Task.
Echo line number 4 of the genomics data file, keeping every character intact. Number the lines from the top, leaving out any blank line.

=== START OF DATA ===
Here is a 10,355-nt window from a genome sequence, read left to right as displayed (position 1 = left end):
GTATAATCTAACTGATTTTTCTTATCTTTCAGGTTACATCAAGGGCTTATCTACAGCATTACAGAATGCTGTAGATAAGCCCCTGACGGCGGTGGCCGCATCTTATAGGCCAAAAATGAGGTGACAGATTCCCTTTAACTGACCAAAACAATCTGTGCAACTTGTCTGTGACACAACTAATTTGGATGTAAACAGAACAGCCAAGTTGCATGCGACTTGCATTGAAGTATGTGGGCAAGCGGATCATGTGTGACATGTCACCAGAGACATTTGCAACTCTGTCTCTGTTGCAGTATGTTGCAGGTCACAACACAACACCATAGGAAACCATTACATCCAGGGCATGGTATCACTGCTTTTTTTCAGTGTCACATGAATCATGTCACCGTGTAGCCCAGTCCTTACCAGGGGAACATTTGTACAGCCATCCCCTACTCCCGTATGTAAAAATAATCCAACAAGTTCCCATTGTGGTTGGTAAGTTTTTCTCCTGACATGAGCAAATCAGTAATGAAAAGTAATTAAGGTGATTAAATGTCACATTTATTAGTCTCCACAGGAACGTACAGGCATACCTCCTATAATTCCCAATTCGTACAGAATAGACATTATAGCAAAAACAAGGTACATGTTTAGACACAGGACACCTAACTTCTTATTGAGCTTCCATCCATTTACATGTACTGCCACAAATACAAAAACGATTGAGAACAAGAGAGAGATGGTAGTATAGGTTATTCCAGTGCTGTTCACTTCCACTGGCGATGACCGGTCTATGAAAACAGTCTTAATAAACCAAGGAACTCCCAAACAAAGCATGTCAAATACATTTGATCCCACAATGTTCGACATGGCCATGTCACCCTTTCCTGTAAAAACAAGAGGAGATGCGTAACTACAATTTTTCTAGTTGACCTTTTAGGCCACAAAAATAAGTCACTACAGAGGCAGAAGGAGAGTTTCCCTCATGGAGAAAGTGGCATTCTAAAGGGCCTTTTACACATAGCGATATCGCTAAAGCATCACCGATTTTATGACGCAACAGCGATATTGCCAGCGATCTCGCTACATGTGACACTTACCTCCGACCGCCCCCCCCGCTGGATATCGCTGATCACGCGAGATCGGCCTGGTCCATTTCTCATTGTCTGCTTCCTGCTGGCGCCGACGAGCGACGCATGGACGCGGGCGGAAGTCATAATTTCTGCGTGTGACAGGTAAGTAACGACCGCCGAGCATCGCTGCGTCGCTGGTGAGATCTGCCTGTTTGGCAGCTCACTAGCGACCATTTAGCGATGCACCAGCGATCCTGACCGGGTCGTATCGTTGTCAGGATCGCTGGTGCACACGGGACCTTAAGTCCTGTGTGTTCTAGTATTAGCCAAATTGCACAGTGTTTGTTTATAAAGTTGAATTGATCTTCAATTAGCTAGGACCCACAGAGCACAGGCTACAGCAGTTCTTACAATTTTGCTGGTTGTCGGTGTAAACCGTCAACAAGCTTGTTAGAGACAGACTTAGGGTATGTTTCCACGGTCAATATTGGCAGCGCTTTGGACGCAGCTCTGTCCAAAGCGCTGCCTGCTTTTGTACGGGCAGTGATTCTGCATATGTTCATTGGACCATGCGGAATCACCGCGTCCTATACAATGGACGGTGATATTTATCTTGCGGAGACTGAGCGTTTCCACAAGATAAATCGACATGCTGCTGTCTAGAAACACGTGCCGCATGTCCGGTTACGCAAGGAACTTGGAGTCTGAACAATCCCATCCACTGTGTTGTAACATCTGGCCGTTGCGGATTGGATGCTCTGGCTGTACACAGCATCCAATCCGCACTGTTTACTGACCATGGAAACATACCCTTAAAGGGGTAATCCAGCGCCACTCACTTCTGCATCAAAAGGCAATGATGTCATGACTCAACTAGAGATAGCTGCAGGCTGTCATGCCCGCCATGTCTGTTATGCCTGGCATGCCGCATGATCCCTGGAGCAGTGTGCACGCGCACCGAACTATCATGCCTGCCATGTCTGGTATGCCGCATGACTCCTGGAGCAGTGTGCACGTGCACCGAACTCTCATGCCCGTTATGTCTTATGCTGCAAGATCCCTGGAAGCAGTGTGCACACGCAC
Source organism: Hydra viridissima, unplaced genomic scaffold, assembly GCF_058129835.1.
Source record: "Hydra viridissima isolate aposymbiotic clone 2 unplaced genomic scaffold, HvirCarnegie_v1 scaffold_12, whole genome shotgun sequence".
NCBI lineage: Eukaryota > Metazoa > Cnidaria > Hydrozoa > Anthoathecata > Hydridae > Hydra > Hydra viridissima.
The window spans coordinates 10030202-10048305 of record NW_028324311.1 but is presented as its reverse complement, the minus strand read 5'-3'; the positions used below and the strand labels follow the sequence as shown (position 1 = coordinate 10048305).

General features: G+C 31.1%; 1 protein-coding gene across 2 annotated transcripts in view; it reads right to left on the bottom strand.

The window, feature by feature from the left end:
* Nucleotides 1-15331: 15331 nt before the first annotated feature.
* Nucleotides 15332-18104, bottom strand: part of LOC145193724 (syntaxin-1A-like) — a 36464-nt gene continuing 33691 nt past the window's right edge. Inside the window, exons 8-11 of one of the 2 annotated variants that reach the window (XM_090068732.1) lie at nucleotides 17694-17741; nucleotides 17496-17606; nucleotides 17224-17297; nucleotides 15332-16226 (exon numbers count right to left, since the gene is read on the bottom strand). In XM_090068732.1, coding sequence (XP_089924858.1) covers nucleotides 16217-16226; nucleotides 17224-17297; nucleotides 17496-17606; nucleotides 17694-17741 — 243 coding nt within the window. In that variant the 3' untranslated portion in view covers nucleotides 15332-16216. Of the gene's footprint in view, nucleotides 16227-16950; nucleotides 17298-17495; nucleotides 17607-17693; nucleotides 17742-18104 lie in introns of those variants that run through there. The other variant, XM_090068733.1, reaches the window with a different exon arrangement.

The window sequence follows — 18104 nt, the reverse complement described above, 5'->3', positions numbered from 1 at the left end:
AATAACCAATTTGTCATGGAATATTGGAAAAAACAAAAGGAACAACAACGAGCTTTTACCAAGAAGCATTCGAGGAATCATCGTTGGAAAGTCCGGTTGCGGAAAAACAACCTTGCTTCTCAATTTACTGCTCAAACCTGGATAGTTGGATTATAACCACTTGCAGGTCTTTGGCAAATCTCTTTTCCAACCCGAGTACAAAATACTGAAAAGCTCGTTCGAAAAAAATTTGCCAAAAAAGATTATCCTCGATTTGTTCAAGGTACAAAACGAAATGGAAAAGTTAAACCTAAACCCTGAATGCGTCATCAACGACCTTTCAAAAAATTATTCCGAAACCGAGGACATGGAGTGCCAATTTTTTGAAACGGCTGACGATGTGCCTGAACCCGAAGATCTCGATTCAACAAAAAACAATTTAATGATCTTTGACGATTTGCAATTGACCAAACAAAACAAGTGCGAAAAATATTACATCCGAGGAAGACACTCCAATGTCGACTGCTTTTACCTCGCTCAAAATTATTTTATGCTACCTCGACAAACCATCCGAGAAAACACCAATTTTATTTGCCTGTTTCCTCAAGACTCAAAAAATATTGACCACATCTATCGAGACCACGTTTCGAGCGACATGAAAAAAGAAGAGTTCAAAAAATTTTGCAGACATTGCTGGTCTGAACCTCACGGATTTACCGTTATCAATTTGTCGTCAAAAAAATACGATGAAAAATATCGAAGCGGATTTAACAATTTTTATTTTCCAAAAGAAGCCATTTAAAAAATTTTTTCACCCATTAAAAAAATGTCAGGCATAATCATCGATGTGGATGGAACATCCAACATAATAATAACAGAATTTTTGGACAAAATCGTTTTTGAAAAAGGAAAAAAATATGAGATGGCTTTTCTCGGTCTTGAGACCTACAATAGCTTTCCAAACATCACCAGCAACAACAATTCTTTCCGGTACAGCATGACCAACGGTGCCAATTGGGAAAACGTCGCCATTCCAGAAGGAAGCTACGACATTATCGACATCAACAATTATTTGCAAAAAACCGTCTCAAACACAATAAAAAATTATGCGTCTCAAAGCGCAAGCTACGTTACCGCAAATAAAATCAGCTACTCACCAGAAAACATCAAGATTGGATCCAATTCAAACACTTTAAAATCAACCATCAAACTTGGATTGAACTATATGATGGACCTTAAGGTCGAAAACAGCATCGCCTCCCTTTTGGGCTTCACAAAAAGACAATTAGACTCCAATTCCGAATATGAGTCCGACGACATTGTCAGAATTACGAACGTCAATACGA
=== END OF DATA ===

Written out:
Source record: "Hydra viridissima isolate aposymbiotic clone 2 unplaced genomic scaffold, HvirCarnegie_v1 scaffold_12, whole genome shotgun sequence".